Saint John Paul II was able to personally witness the fruits of ACN’s work. During his first visit to Kazakhstan in 2001 a little boy proudly presented him with a copy of the ACN Child’s Bible, published in his own Kazakh language. The Pope was delighted to see this little book, because it was he who had first inspired its publication, in January 1979 in the city of Puebla, Mexico, when during his first foreign visit as the newly elected Pope he presided at the Plenary Assembly of the Latin American bishops. It was at this assembly that Father Werenfried suggested to him that children needed something like a little Bible “so that the image of Jesus could become a living one in their hearts.” From this encounter was born the famous ACN Child’s Bible series, “God speaks to His Children,” one of the largest projects ever supported by ACN.

“The last time the Holy Father and Father Werenfried concelebrated the Eucharist together was in springtime. It was in April 2002; John Paul II’s breathing was already becoming very laboured. At the end of the Mass he was barely able to speak. They smiled at each other; they embraced. In a gesture that said everything, the Holy Father gave Werenfried his own Paschal Candle, together with an icon of the Black Madonna of Czestochowa. It was their last earthly farewell.” That was how their last meeting was described by the Italian journalist Orazio Petrosillo, who himself died in 2007 and who personally witnessed their encounter.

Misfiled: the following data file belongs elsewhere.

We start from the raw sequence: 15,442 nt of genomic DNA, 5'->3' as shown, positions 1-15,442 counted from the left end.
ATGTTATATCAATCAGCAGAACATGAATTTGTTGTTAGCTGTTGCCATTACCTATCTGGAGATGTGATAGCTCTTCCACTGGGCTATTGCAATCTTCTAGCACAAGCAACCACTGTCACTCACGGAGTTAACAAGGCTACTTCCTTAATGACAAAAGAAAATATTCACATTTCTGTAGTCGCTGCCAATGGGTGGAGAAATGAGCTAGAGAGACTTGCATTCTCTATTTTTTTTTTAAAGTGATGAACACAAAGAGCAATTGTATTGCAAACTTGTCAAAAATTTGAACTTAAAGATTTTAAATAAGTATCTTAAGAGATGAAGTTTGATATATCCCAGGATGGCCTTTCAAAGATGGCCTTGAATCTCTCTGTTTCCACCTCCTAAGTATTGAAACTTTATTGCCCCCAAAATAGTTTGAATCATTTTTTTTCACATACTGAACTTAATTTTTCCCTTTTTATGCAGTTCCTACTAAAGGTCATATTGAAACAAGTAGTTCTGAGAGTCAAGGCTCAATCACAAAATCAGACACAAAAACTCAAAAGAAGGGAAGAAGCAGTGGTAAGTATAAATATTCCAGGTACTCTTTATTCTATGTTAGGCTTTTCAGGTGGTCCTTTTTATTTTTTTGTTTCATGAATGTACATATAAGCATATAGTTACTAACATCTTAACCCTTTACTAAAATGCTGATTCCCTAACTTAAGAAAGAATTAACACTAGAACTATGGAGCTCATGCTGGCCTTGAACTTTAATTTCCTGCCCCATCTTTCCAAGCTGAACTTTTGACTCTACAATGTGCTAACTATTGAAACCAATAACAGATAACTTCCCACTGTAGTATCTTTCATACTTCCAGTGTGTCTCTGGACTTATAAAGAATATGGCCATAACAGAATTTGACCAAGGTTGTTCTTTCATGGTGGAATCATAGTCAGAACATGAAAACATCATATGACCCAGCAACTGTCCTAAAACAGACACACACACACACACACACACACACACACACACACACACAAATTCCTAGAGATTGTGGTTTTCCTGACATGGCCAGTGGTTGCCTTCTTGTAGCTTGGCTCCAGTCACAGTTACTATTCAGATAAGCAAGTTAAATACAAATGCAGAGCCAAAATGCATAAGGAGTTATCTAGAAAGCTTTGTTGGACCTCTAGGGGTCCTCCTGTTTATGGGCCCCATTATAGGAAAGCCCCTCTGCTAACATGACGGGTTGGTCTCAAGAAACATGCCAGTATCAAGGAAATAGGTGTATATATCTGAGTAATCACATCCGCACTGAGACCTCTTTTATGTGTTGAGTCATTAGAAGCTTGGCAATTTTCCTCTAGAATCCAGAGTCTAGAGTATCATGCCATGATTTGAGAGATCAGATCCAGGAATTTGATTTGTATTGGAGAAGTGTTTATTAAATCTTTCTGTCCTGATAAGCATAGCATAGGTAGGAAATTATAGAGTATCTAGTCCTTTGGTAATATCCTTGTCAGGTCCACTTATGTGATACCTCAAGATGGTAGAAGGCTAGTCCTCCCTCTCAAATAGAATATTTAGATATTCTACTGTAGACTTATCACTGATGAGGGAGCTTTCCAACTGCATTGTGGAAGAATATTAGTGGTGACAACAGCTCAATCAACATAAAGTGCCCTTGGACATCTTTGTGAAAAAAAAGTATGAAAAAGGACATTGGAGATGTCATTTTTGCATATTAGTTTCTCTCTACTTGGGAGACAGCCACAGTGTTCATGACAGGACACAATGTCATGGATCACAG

A century after his birth, he has left behind an immense legacy, and one to which ACN has striven to remain faithful up to the present day. So many of the projects supported by the organization now bear the name of this holy Pope, who was canonized in 2014. For example, the diocesan seminary in Tombura Yambio in South Sudan; the catechists’ centre in Itigi in Tanzania; the pastoral centre for young people in Sarajevo, in Bosnia; and the Pope John Paul II Institute for the Family in Cotonou, Benin.

Numerous other projects today reflect the devotion of the countless Catholic faithful who wish to place their churches and chapels under the protection of Saint John Paul II, in every corner of the world—in a suburban satellite town of Havana, the Cuban capital; in a suburb of the Nicaraguan city of Boaco; in Belarus, in the university city of Baranovichi; and in the small town of Mutoko in Zimbabwe, home to simple peasant farmers and manual workers.

On Nov. 16, 1981 the Pope welcomed in audience the participants of the General Assembly of ACN, who were meeting in Rome, and said to them: “In the two millennia of the history of Christian love for neighbor, you have made an efficient and moving contribution, as expressed in the name of your association, ‘Aid to the Church in Need.’ I address myself to our beloved Father Werenfried van Straaten to express my gratitude, together with that of so many bishops, thousands of priests, religious brothers and sisters, novices, seminarians and millions of the Catholic faithful. To all of you diligent collaborators in this beautiful work of ecclesial solidarity I renew my words of encouragement and impart to you my particular apostolic blessing.” It is a blessing that the foundation still draws on today.

—Maria Lozano